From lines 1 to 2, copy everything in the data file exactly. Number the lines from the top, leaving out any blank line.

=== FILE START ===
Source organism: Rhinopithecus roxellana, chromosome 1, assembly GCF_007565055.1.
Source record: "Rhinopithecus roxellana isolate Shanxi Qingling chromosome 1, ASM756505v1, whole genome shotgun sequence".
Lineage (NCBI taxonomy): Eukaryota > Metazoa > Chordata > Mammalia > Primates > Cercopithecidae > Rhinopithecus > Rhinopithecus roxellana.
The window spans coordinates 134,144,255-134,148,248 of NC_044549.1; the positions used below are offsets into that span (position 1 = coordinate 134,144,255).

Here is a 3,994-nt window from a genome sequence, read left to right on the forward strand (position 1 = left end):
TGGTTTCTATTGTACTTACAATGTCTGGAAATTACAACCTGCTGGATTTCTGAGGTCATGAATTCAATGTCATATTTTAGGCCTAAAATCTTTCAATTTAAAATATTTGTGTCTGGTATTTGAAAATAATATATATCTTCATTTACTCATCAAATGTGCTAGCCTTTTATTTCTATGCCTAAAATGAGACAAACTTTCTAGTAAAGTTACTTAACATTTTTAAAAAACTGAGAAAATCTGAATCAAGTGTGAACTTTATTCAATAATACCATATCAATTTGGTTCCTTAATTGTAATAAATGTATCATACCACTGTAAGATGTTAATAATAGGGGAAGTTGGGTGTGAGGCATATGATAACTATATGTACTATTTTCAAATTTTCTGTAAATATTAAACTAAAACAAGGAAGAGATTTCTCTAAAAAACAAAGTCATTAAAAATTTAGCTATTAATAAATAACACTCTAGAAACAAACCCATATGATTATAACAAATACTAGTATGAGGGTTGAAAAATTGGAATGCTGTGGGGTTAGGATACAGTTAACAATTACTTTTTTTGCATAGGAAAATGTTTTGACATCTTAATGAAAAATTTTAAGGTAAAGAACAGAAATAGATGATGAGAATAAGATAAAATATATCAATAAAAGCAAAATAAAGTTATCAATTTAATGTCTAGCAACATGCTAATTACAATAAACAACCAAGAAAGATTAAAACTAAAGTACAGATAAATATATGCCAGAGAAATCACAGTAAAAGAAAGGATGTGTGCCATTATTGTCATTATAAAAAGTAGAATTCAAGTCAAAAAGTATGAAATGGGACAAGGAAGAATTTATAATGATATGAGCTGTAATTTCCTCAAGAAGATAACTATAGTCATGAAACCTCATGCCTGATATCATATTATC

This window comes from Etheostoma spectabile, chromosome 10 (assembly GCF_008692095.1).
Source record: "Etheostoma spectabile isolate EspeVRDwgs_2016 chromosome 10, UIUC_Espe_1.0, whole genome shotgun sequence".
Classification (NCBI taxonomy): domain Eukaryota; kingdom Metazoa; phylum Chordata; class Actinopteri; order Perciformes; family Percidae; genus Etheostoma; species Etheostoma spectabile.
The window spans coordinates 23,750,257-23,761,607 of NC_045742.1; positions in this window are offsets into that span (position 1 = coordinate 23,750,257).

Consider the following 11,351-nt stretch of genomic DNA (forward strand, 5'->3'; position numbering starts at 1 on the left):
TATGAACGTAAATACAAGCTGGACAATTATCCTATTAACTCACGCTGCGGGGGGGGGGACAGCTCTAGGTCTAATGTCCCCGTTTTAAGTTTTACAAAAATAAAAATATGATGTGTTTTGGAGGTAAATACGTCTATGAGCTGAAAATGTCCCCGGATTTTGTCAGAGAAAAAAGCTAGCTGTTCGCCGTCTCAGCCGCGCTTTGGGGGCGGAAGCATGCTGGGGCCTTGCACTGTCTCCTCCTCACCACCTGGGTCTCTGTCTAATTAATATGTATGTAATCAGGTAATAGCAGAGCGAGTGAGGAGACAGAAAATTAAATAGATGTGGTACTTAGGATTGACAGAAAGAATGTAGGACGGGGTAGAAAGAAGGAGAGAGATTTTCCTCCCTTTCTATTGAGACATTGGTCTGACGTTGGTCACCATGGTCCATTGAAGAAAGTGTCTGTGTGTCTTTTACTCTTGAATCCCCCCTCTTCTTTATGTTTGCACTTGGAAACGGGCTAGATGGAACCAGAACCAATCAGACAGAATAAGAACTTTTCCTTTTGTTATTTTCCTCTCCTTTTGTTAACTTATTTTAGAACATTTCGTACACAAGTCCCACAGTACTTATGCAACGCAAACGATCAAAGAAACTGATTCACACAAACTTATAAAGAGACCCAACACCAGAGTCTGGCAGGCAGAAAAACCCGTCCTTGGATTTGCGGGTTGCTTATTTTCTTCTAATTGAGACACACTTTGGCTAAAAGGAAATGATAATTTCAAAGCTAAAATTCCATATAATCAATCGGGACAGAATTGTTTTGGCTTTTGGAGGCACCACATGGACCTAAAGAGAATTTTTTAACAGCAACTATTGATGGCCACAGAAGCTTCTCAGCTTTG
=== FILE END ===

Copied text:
Source organism: Rhinopithecus roxellana, chromosome 1, assembly GCF_007565055.1.
Source record: "Rhinopithecus roxellana isolate Shanxi Qingling chromosome 1, ASM756505v1, whole genome shotgun sequence".